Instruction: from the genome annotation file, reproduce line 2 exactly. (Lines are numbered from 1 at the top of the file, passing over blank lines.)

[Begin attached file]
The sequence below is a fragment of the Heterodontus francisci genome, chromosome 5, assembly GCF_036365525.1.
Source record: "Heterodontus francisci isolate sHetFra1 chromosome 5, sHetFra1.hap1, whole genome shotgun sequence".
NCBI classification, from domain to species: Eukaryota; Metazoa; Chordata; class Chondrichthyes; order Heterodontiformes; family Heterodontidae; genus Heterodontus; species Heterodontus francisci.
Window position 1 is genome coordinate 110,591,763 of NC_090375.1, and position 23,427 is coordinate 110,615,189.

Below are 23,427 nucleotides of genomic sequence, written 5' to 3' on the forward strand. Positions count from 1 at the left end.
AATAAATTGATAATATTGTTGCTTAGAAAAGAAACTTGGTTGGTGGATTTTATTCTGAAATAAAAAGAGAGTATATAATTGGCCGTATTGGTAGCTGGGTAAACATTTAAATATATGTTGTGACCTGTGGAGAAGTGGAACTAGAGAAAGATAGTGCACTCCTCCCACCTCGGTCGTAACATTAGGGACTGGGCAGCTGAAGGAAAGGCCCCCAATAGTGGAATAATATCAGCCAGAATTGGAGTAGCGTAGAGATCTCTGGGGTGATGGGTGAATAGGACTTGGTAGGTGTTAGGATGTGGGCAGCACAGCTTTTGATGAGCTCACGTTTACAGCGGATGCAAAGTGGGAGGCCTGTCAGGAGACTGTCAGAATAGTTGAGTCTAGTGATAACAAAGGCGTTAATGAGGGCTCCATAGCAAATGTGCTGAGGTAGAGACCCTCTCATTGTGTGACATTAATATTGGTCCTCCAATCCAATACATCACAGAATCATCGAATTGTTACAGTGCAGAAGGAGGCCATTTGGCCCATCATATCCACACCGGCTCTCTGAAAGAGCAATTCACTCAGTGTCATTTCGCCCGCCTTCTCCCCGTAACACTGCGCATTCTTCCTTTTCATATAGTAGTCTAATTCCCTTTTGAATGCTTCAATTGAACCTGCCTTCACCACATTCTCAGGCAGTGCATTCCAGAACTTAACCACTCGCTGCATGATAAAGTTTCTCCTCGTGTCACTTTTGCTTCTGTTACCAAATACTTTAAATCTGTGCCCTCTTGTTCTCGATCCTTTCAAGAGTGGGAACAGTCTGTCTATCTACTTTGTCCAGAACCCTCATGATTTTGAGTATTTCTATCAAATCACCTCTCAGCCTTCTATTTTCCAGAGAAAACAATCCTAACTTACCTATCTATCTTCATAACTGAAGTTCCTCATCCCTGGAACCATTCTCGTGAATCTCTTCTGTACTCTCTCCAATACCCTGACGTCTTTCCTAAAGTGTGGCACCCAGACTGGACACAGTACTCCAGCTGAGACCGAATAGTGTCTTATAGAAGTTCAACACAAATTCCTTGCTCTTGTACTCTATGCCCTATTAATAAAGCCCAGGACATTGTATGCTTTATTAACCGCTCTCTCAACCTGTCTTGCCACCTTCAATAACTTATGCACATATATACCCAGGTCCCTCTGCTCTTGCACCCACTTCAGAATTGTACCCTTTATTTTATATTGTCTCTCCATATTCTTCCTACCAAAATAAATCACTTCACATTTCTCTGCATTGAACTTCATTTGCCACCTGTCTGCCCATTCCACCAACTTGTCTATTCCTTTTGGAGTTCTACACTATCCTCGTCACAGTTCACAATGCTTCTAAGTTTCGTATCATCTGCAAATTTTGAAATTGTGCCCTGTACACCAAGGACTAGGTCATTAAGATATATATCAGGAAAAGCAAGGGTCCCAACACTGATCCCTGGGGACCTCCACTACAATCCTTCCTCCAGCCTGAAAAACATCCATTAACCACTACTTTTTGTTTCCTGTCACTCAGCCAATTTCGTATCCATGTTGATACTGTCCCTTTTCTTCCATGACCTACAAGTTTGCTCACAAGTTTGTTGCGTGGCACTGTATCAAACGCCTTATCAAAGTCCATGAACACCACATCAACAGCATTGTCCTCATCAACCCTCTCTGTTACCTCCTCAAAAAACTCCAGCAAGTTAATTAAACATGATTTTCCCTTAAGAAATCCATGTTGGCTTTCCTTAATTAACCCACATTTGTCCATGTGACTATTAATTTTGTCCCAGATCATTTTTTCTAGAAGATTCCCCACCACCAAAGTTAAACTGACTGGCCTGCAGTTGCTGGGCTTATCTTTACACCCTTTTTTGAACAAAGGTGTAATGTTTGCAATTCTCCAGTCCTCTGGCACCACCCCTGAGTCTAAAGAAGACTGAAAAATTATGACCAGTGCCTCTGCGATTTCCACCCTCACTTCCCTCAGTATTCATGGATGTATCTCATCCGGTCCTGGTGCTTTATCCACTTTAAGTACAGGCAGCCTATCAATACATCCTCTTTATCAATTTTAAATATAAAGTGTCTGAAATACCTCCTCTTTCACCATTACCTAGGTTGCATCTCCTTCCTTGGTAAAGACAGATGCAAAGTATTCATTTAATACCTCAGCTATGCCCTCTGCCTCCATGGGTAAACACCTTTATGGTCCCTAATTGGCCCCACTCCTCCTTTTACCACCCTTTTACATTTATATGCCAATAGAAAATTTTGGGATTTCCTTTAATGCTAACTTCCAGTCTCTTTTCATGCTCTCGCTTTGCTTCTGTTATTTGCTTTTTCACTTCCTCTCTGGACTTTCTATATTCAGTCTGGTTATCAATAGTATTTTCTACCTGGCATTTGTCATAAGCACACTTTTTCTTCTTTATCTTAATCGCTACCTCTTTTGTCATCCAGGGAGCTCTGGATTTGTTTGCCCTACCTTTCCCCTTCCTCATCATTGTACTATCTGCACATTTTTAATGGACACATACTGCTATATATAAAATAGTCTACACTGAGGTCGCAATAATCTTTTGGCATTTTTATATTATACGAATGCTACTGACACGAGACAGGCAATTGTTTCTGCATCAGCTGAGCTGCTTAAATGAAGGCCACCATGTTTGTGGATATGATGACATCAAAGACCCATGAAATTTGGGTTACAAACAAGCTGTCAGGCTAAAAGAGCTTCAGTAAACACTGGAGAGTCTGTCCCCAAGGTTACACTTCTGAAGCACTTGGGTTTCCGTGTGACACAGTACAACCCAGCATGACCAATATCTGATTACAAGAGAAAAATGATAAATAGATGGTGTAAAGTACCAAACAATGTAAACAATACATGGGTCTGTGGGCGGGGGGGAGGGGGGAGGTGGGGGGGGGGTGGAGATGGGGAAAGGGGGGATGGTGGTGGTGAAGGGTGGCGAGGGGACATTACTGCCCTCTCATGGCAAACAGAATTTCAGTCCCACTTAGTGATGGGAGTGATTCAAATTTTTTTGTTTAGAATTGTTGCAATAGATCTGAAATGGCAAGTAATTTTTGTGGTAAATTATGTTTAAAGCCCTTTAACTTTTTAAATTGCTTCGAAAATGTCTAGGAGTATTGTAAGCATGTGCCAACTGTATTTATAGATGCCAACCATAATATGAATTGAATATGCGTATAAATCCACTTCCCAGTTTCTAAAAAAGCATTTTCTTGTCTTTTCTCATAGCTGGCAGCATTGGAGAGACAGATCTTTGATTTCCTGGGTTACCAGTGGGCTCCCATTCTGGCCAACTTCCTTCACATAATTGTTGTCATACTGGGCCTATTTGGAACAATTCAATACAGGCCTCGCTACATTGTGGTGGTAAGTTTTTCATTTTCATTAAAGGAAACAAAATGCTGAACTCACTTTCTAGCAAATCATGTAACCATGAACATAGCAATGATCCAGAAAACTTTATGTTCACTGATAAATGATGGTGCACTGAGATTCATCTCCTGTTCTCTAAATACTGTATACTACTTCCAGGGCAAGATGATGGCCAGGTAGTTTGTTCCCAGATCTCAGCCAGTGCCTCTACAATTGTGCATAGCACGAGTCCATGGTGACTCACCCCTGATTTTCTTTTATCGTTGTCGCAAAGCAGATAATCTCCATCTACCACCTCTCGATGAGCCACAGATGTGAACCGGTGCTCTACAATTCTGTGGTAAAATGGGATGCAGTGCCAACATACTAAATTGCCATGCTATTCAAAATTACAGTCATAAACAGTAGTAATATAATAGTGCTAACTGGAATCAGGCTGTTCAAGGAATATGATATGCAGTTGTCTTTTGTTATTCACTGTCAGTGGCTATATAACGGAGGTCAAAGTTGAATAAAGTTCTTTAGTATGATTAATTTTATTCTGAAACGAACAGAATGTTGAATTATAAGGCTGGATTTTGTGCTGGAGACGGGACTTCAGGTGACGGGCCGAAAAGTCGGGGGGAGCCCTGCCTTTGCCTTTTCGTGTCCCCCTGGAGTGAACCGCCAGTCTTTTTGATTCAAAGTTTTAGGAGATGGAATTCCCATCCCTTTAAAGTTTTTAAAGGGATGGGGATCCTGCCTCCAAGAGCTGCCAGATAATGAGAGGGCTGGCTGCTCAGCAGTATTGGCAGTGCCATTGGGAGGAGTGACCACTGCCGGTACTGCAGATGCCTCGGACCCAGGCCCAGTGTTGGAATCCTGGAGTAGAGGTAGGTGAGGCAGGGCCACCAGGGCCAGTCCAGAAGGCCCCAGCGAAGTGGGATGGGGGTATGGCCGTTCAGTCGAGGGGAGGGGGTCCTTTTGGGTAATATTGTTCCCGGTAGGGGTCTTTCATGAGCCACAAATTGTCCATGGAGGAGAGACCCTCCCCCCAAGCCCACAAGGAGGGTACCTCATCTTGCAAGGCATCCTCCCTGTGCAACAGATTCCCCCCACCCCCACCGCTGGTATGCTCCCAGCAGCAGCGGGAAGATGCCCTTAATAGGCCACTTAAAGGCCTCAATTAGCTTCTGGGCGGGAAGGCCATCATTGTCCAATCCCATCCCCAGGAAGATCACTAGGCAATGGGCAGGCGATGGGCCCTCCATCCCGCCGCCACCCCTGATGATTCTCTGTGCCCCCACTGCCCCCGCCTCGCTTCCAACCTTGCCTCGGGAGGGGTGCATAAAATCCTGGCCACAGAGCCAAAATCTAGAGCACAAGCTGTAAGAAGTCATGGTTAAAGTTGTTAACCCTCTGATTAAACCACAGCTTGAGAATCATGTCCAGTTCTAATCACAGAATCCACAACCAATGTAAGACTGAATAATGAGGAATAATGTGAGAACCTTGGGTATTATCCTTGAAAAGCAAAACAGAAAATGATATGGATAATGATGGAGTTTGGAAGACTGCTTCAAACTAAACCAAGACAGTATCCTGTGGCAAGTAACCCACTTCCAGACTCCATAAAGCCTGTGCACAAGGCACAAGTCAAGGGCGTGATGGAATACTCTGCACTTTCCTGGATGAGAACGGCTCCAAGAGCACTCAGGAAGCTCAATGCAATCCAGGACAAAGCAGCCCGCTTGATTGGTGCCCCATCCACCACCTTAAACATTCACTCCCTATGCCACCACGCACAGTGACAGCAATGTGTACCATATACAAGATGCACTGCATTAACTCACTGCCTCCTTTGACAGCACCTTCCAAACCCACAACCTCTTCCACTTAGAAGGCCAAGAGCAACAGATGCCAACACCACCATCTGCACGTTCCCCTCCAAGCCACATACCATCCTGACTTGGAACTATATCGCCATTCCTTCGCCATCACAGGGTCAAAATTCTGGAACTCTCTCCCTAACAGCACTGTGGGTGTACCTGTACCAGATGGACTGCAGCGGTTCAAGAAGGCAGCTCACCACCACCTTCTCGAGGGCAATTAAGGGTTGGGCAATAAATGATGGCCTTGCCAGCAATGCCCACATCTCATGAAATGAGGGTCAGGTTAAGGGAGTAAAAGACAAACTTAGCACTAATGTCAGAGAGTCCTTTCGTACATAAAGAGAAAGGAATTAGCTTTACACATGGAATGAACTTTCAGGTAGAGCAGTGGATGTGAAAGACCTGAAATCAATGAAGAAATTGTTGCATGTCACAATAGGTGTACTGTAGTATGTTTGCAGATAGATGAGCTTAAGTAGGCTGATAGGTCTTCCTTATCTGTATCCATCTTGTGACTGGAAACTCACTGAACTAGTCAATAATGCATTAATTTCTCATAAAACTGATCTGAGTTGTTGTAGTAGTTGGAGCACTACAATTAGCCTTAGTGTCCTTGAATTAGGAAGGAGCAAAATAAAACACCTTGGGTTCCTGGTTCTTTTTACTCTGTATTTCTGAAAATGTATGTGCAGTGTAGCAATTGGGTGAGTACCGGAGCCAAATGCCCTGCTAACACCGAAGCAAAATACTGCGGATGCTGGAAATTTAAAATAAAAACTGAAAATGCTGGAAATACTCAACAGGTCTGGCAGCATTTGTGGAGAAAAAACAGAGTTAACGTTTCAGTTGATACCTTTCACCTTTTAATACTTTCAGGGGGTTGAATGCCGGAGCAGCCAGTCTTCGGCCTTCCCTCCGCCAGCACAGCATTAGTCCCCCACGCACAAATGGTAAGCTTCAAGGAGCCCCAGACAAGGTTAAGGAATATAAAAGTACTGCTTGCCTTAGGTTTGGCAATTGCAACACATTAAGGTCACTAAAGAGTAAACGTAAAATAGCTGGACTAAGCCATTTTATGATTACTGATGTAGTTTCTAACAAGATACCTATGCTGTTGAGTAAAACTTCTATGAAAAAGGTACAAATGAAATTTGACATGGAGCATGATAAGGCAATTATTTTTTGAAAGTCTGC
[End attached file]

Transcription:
Source record: "Heterodontus francisci isolate sHetFra1 chromosome 5, sHetFra1.hap1, whole genome shotgun sequence".